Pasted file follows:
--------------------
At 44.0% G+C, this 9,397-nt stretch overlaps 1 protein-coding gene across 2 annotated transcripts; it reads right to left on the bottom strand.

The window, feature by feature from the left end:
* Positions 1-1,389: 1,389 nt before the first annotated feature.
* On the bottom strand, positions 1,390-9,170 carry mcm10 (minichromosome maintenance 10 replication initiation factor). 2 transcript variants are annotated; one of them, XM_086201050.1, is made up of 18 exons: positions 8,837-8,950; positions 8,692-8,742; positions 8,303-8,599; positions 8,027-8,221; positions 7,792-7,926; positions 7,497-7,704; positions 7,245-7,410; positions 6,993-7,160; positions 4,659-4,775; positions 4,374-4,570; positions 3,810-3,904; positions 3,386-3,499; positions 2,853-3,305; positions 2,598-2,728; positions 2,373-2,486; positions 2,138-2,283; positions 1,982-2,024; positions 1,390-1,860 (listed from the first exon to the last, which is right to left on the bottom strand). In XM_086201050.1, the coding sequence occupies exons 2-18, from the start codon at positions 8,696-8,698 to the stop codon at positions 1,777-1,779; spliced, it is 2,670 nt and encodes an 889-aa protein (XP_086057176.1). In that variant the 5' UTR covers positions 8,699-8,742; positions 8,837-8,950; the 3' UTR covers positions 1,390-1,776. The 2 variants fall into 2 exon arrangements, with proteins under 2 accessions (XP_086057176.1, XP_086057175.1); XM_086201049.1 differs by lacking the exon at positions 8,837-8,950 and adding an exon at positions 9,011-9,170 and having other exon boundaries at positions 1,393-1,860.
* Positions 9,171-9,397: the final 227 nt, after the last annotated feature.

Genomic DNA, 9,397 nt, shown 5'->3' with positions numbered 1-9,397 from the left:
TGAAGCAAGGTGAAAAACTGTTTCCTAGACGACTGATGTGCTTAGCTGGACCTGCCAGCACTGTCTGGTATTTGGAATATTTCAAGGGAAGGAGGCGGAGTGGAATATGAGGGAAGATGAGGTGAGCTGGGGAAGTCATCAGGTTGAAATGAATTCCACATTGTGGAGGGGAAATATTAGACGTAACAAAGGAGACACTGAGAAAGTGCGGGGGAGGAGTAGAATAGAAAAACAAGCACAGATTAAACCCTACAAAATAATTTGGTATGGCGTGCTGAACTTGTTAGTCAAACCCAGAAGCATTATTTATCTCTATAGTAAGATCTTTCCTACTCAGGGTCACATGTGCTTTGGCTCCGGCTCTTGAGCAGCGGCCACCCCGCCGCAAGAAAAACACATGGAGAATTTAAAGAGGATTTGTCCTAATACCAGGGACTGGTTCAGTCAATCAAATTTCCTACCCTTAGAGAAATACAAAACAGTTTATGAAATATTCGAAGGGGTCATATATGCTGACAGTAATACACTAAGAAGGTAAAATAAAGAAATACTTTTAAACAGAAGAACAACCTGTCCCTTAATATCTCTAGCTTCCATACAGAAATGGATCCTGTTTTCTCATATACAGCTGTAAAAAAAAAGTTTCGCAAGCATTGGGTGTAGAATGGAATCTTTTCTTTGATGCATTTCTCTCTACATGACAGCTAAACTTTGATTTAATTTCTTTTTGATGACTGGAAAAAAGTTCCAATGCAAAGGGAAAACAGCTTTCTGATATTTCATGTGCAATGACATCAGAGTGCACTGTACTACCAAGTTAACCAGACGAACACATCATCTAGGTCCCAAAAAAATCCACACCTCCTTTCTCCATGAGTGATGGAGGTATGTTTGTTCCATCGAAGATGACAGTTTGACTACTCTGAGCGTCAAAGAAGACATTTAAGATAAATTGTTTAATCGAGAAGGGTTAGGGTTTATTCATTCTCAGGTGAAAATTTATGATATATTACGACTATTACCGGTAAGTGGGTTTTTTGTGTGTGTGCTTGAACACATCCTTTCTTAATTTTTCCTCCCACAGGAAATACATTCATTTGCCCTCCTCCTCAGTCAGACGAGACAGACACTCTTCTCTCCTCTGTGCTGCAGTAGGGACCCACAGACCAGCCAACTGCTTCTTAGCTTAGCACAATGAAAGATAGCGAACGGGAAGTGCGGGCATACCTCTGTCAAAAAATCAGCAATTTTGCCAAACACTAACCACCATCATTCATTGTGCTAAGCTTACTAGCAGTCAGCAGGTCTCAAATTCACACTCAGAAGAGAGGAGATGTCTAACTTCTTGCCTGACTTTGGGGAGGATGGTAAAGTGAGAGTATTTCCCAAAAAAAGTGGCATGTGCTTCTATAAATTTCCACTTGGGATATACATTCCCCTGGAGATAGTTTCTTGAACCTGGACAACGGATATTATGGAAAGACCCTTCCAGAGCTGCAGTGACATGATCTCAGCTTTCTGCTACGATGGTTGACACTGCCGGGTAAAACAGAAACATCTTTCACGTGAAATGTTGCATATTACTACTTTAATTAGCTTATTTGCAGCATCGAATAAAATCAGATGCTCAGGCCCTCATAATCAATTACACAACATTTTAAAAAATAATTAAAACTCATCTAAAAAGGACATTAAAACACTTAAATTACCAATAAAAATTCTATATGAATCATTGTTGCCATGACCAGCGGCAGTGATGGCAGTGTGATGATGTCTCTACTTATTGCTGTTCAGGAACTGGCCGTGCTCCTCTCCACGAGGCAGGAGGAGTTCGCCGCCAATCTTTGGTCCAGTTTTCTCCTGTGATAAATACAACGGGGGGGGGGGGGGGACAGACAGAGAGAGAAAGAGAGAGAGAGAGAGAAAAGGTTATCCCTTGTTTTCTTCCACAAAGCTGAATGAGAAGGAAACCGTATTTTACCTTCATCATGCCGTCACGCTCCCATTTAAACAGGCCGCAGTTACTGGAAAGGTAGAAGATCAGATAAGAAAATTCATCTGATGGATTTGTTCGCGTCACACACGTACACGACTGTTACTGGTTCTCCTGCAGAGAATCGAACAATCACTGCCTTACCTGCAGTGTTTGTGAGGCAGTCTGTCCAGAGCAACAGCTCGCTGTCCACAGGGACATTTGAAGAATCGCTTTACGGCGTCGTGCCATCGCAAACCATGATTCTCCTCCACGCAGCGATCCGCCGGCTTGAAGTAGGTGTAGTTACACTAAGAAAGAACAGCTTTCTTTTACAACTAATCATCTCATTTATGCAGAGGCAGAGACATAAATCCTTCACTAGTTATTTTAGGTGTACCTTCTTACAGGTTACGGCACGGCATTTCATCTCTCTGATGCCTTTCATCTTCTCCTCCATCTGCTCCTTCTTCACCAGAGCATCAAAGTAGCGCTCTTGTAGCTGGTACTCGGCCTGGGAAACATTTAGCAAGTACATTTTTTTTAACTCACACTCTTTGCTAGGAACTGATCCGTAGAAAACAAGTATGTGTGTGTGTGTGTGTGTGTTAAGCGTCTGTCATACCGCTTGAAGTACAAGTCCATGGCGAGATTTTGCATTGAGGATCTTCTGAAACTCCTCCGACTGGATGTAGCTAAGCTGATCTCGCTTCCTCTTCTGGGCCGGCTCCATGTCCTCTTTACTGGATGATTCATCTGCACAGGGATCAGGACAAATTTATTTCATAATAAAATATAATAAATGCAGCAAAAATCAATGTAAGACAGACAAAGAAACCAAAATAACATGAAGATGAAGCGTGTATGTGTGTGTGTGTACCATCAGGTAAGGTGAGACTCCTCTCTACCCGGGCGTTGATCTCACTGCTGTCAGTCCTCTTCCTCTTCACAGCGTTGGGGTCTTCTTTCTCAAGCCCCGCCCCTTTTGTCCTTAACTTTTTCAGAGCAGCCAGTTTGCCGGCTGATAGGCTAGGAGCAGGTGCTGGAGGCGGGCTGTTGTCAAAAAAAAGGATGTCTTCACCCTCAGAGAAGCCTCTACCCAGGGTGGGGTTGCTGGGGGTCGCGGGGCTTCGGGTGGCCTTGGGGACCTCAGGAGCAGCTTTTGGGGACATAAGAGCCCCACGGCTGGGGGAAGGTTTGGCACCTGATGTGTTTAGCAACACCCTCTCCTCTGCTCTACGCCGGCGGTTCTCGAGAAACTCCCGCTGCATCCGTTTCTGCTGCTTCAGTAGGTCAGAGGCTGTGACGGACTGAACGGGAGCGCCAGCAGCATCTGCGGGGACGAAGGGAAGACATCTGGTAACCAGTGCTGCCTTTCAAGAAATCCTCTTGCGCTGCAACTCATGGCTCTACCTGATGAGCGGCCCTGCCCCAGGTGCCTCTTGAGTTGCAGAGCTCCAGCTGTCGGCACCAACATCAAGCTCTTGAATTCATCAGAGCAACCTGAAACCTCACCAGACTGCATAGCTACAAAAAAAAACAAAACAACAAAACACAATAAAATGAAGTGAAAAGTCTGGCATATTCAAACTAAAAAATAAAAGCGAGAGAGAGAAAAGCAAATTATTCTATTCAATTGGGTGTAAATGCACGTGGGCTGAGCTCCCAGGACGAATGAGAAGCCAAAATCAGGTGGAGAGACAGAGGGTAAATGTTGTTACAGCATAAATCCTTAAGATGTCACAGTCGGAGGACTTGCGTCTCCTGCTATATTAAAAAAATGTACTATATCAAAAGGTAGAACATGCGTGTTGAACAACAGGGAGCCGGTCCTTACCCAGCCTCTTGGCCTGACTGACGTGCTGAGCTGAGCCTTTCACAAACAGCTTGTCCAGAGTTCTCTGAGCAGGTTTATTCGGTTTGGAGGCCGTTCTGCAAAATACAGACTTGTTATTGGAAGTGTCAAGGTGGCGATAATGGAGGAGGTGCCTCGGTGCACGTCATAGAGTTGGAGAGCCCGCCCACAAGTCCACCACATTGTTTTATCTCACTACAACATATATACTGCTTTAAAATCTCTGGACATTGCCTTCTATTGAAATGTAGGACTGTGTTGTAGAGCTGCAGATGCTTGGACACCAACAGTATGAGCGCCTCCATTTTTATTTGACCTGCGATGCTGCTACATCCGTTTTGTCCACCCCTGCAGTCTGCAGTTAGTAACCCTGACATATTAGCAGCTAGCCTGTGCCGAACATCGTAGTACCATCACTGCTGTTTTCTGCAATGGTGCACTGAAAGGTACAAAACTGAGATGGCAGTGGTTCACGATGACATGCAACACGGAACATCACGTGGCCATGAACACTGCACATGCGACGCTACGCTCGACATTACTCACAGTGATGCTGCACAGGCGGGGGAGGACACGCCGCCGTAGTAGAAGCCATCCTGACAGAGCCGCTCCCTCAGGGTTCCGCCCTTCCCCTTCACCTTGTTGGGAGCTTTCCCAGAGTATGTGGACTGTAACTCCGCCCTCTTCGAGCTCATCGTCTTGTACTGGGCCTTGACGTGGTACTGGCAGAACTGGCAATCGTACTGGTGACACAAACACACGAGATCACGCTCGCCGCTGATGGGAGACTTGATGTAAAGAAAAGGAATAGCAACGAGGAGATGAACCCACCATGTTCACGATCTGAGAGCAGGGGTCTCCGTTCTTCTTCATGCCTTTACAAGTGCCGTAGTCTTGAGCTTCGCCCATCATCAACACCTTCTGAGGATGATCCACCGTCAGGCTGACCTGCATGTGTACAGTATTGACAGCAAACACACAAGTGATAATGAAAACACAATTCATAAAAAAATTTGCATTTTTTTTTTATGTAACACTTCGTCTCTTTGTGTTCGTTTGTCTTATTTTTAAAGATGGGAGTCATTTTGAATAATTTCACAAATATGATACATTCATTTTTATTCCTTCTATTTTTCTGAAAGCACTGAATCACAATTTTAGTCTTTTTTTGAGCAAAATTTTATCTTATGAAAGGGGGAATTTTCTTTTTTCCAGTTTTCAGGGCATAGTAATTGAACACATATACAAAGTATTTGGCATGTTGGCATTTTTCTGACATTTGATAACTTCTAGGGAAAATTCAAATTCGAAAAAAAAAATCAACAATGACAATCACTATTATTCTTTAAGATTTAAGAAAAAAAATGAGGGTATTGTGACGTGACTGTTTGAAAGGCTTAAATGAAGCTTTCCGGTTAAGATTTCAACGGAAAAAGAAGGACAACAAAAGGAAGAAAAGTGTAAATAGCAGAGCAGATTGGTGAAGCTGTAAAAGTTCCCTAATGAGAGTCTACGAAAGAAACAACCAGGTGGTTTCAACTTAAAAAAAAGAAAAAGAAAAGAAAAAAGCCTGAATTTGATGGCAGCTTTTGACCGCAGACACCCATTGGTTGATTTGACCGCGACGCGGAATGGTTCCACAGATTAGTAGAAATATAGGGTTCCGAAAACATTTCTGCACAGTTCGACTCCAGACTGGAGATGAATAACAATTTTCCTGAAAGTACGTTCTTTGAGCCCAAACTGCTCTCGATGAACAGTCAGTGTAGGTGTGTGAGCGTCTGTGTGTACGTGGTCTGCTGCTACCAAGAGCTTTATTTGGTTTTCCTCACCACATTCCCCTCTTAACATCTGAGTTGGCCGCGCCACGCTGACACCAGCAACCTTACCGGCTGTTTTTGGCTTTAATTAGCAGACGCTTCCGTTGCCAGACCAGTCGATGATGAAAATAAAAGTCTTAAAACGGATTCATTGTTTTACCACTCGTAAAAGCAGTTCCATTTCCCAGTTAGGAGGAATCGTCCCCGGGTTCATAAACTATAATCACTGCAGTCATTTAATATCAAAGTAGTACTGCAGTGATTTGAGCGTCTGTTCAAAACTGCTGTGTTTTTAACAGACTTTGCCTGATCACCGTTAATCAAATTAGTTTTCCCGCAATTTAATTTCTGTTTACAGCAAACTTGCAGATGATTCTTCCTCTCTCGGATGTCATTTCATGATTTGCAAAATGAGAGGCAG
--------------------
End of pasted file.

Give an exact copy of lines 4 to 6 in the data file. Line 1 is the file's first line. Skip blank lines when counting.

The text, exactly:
* On the bottom strand, positions 1,390-9,170 carry mcm10 (minichromosome maintenance 10 replication initiation factor). 2 transcript variants are annotated; one of them, XM_086201050.1, is made up of 18 exons: positions 8,837-8,950; positions 8,692-8,742; positions 8,303-8,599; positions 8,027-8,221; positions 7,792-7,926; positions 7,497-7,704; positions 7,245-7,410; positions 6,993-7,160; positions 4,659-4,775; positions 4,374-4,570; positions 3,810-3,904; positions 3,386-3,499; positions 2,853-3,305; positions 2,598-2,728; positions 2,373-2,486; positions 2,138-2,283; positions 1,982-2,024; positions 1,390-1,860 (listed from the first exon to the last, which is right to left on the bottom strand). In XM_086201050.1, the coding sequence occupies exons 2-18, from the start codon at positions 8,696-8,698 to the stop codon at positions 1,777-1,779; spliced, it is 2,670 nt and encodes an 889-aa protein (XP_086057176.1). In that variant the 5' UTR covers positions 8,699-8,742; positions 8,837-8,950; the 3' UTR covers positions 1,390-1,776. The 2 variants fall into 2 exon arrangements, with proteins under 2 accessions (XP_086057176.1, XP_086057175.1); XM_086201049.1 differs by lacking the exon at positions 8,837-8,950 and adding an exon at positions 9,011-9,170 and having other exon boundaries at positions 1,393-1,860.
* Positions 9,171-9,397: the final 227 nt, after the last annotated feature.

Genomic DNA, 9,397 nt, shown 5'->3' with positions numbered 1-9,397 from the left: